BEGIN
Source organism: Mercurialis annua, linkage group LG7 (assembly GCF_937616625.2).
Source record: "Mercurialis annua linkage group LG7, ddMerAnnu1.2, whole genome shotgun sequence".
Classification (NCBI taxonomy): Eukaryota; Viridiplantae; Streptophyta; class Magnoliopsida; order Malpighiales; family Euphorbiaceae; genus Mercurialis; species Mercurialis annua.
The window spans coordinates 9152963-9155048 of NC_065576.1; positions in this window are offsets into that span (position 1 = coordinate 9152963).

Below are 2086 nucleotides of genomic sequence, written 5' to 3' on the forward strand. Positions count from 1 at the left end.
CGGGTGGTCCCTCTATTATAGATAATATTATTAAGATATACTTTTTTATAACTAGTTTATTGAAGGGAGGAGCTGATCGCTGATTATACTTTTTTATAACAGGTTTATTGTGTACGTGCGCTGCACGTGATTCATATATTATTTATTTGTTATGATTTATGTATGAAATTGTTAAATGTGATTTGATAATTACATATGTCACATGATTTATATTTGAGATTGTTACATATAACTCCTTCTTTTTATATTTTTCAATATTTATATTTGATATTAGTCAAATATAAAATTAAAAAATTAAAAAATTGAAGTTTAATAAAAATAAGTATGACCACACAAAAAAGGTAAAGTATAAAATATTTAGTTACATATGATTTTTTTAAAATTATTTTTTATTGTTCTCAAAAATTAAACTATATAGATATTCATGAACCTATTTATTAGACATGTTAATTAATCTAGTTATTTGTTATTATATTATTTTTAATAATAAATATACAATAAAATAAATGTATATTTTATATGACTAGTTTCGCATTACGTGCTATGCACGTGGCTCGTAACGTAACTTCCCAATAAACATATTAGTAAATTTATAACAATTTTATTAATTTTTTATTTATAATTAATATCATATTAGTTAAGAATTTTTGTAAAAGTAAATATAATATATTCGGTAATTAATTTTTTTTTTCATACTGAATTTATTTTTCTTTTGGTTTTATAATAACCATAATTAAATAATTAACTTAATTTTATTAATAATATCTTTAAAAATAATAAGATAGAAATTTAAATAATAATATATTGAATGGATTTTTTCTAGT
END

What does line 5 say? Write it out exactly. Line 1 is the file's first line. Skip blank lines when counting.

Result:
Below are 2086 nucleotides of genomic sequence, written 5' to 3' on the forward strand. Positions count from 1 at the left end.